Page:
Sports Illustrated writer Luke Winn has wrote about the rise of the "Up-Transfer"
. A low-major player transferring to a mid-major or a mid-major player transferring to a high-major are examples of up-transfers.
As the sample size for these transfers increases each year, we can use historical stats to learn more about these potential transfers. In other words, how do players from Conference A perform after transferring to Conference B? Every player is different of course, but gathering all possible information is crucial to making recruiting decisions.
The grad transfer may be the scenario most answerable via analytics. Grad transfers play right away, eliminating the uncertainty of projecting how much a transfer will improve in his redshirt year. They also usually have three years of D1 statistics under their belt.
This off-season in particular featured a few grad transfers that became highly coveted targets despite coming from the lowly conferences. To give a very brief (and admittedly incomplete) example of how data can be a tool for recruiting decisions in your program, take a look at the table below of past MEAC grad transfers:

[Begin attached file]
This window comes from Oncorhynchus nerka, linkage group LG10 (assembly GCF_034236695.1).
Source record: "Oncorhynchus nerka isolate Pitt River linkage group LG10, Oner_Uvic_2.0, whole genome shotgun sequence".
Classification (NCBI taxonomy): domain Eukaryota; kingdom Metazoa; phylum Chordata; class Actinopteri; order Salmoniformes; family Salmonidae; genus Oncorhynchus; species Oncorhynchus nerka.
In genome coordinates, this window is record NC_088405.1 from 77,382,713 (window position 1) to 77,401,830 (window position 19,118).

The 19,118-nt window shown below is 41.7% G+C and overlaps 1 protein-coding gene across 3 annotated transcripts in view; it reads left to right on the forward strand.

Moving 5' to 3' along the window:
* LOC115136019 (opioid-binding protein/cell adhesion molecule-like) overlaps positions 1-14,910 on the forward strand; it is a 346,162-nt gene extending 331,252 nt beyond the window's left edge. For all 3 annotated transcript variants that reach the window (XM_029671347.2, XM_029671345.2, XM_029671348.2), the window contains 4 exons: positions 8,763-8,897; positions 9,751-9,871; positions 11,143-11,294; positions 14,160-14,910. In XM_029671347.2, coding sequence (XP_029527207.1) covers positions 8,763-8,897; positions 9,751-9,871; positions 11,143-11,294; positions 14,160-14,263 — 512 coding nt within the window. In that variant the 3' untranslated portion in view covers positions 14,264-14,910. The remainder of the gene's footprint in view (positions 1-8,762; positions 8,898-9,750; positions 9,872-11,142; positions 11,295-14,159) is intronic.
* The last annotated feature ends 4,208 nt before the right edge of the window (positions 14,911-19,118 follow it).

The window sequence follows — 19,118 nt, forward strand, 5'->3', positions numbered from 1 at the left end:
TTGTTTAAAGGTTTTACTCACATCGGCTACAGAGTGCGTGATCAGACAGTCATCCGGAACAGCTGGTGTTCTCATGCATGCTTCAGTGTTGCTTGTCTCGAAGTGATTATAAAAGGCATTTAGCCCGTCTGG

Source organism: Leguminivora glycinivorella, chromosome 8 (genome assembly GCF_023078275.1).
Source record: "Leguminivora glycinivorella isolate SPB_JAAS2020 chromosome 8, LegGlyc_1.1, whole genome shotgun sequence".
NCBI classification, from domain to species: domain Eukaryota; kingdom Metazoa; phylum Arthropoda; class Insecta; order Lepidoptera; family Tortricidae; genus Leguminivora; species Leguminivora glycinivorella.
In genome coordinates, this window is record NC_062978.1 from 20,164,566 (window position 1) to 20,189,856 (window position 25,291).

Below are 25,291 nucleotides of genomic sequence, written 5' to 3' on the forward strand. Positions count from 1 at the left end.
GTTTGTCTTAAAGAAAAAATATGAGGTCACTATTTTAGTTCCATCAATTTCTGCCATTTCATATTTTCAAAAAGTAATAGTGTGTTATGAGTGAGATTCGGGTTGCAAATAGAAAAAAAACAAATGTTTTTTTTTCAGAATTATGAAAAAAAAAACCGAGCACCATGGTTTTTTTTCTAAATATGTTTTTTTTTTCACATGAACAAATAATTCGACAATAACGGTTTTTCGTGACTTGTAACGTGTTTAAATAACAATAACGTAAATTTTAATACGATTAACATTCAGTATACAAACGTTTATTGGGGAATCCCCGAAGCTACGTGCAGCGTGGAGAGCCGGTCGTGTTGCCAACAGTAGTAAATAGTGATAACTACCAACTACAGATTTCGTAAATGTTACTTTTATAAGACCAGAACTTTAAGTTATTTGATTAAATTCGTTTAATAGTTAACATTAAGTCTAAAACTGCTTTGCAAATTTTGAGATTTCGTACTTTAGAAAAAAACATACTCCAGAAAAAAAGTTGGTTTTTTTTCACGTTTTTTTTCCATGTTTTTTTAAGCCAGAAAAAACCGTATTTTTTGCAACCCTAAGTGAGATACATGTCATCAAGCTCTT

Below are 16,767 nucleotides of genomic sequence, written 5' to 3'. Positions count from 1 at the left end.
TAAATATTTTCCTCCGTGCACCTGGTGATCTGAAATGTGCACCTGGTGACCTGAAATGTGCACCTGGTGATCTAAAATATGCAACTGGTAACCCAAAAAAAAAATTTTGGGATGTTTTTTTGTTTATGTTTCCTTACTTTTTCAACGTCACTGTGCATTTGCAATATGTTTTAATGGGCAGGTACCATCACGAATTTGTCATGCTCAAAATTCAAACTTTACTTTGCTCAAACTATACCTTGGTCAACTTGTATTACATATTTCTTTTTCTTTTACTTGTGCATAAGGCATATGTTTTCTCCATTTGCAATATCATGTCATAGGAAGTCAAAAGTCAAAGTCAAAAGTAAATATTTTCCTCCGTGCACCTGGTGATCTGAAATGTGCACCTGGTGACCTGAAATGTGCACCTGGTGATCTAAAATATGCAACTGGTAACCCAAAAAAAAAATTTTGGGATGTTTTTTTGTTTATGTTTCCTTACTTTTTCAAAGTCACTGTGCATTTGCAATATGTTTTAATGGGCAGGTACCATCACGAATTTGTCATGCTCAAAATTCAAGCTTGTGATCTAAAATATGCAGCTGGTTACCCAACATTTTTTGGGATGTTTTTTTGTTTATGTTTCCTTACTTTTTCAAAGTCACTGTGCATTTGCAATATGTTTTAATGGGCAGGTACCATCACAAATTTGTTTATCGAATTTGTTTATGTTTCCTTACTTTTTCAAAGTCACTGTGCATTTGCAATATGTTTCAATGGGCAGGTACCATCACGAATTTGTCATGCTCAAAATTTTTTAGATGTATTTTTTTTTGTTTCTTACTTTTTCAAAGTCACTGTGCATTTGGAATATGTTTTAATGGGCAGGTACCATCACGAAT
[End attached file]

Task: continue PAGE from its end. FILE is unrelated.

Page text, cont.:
The sample size here is tiny and there are certainly better ways of evaluating players than the selected statistics. However, you can see that MEAC grad transfers have not performed well in the past.
Truthfully, this example was left incomplete on purpose. We can only give so much information away without losing the competitve advantage that data gives us at New Mexico State. That's the real takeaway: Anywhere there is data, there is an opportunity to get a leg up on the competition - scouting, recruiting, player development, and much more.